As the insatiable thirst and demand for online content streamed and downloaded continues unabated, it is inevitable that not all consumers will be doing so legally - blame game theory. Despite best efforts, online piracy remains a persistent problem and the question on the lips of many is how can copyright infringement online be stopped without giving away content for free?
It is obvious that threats and penalties, the stick, seemingly have little effect in acting as a deterrent in stemming piracy and an increasing body of evidence backs this up.
Psychological research conducted has shown that threats do little to stop people downloading illicitly as the perceived risk is too low and ‘tis but a scratch - the reward outweighs the risk. The reward here being the three greatest perceived benefits of illegal downloading or streaming; better quality of content, the flexibility (and ease) and the cost - free. *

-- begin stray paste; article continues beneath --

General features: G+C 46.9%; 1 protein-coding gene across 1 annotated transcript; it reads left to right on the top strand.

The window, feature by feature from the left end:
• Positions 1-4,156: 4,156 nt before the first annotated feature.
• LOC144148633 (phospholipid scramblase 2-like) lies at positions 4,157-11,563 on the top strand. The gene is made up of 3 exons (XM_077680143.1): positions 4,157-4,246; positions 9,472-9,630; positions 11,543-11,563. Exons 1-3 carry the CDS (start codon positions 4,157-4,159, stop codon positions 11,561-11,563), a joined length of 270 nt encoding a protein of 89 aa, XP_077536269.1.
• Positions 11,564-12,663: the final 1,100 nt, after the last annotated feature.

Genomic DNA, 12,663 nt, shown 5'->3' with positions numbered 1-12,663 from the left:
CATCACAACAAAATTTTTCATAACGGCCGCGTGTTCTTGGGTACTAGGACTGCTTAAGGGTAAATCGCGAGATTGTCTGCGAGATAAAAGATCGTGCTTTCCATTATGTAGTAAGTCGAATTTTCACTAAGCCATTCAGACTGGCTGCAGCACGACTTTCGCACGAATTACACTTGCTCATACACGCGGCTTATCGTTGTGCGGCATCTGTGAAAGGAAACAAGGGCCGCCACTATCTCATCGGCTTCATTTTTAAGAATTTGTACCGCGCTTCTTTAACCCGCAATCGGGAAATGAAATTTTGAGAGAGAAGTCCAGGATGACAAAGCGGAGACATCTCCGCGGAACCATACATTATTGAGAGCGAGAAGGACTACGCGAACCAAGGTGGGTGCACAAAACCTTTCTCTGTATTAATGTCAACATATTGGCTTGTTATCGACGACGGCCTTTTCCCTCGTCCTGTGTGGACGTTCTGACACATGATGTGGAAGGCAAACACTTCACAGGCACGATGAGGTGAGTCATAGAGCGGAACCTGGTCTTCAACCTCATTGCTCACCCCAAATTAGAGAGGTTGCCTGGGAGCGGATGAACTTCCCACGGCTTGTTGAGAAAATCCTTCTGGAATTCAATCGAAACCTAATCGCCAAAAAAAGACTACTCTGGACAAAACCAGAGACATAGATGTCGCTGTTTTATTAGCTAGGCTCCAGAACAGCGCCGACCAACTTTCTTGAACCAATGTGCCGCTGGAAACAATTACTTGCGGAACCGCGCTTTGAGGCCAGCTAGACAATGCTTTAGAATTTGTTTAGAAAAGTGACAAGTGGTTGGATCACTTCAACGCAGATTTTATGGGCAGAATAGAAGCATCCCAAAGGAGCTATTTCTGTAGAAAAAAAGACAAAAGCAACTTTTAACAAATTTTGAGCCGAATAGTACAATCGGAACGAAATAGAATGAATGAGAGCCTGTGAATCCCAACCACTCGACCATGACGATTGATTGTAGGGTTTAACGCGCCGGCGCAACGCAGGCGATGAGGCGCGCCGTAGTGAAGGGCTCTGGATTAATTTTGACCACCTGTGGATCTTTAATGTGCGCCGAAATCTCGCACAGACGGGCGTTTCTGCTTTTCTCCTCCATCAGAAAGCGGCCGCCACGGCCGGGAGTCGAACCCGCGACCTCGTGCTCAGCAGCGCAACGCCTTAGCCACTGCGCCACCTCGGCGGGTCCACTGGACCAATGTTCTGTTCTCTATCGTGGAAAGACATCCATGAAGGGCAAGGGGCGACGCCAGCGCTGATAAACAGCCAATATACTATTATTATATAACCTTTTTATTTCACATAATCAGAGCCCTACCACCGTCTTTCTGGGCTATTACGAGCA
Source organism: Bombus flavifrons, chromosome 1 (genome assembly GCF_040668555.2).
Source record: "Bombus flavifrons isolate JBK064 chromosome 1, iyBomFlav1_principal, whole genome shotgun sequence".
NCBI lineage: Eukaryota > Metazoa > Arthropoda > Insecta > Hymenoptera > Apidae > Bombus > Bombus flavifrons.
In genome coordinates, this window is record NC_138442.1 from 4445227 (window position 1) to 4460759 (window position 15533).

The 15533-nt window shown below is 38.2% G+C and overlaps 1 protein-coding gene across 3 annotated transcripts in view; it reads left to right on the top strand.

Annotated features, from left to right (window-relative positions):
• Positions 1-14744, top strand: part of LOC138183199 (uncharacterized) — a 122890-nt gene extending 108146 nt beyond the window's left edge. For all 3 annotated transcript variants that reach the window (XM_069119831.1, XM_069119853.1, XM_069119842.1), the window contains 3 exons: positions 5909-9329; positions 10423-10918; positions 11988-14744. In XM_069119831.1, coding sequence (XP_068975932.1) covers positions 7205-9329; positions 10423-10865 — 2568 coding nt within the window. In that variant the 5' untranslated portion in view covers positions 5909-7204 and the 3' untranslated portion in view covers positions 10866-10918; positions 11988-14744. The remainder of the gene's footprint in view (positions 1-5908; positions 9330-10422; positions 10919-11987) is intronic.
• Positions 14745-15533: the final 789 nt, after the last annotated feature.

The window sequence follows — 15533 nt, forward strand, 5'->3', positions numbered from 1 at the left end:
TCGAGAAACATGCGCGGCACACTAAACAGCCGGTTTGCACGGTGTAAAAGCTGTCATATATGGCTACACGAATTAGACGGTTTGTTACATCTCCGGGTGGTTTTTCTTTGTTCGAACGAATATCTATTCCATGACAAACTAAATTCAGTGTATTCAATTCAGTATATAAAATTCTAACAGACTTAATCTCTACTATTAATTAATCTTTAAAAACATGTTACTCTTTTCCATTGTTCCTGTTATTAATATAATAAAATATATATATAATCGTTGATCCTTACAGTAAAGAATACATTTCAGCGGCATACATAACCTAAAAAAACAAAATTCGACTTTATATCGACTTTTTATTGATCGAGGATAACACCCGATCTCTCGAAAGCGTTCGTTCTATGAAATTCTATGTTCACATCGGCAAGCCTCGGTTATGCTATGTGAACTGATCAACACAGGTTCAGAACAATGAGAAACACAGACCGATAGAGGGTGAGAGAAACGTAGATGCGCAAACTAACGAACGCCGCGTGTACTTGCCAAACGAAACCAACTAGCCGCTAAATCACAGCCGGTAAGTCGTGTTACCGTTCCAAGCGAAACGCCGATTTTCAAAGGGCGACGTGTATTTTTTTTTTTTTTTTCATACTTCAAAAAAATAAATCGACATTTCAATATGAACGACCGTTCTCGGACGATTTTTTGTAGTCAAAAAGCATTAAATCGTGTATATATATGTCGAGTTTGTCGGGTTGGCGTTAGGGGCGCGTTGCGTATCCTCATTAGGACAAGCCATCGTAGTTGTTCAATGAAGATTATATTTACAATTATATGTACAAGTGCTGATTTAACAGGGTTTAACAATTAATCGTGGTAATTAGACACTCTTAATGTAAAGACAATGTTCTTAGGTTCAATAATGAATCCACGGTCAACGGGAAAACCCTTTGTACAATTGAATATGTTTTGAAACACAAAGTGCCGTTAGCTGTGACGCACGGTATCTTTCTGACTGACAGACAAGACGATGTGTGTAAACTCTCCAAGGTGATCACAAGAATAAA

If the stick isn’t working then surely it’s time to think about carrot as well? At the very least it would be prudent for content providers consider incentives and alternatives to punishment, after all every pirate, download and illegal stream constitutes lost revenue.
It is worth noting that when the three key drivers, the reward, of online piracy are addressed by the increased availability of better, legal alternatives, a sharp reduction occurs. It’s a fair assumption to say that as Netflix and Amazon continue to grow their market dominance this trend will only continue. It is no coincidence that the biggest spenders at this year’s Sundance Film Festival were these two platforms. Could it be that with film and television, things will go the way of Spotify? Remember that when Spotify launched in 2008, it was very much seen as an alternative to music piracy, not the actual de facto replacement it has become.